- Amazon CEO Jeff Bezos said in a companywide email on Tuesday that he’s canceling all of his meetings on Juneteenth, the day commemorating the end of slavery in the US.
- Bezos encouraged Amazon employees to do the same to take some time to “reflect, learn, and support each other,” according to the email.
- Amazon is the latest high-profile company to instruct employees to take time off on Juneteenth.
- Visit Business Insider’s homepage for more stories.
Amazon CEO Jeff Bezos wants employees to use June 19, the day known as Juneteenth commemorating the end of slavery in the US, as a day to “reflect, learn, and support each other,” according to an internal email reviewed by Business Insider.
In the email, Bezos said that he’s canceling all of his meetings that day, after having spent a lot of time thinking about the recent events that sparked the current Black Lives Matter movement. Although he didn’t call it an official day off for the company, he encouraged all employees to cancel their meetings on Friday too, adding the company is offering online learning opportunities about Juneteenth throughout the day.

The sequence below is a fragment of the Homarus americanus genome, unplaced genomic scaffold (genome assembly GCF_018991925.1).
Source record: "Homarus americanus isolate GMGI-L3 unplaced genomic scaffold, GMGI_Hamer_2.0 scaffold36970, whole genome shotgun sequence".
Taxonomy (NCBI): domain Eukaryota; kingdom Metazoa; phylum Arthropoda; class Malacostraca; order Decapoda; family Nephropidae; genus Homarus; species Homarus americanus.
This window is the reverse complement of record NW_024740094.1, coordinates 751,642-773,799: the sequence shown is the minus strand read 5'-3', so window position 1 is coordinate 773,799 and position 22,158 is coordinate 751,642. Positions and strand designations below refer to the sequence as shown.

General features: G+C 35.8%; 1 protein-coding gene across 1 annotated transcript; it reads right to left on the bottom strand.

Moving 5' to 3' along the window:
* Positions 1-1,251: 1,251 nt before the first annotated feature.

Amazon’s representative wasn’t immediately available for comment. Recode’s Jason Del Rey first tweeted about the email.
Amazon is the latest company to instruct employees to cancel all meetings on Juneteenth. Other high-profile companies like Microsoft, Google, and Nike have made similar arrangements for their employees.
The move follows growing calls for support of the Black Lives Movement internally at Amazon. An internal climate activist group encouraged employees to join the protests last week, while a group of employees are also taking steps to add “inclusion” to Amazon’s famous leadership principles. Several Amazon executives addressed the issue in internal emails as well.
Here’s the full email Bezos sent to employees:
Over the past few weeks, the Steam and I have spent a lot of time listening to customers and employees and thinking about how recent events in our country have laid bare the systemic racism and injustices that oppress Black individuals and communities.
This Friday, June 19, is Juneteenth, the oldest-known celebration commemorating the end of slavery in the U.S. I’m cancelling all of my meetings on Friday, and I encourage all of you to do the same if you can. We’re providing a range of online learning opportunities for employees throughout the day.
Please take some time to reflect, learn, and support each other. Slavery ended a long time ago, but racism didn’t.
SEE ALSO: In a leaked document, Amazon employees shared stories of racism and gender discrimination while calling for a new leadership principle on ‘inclusion’
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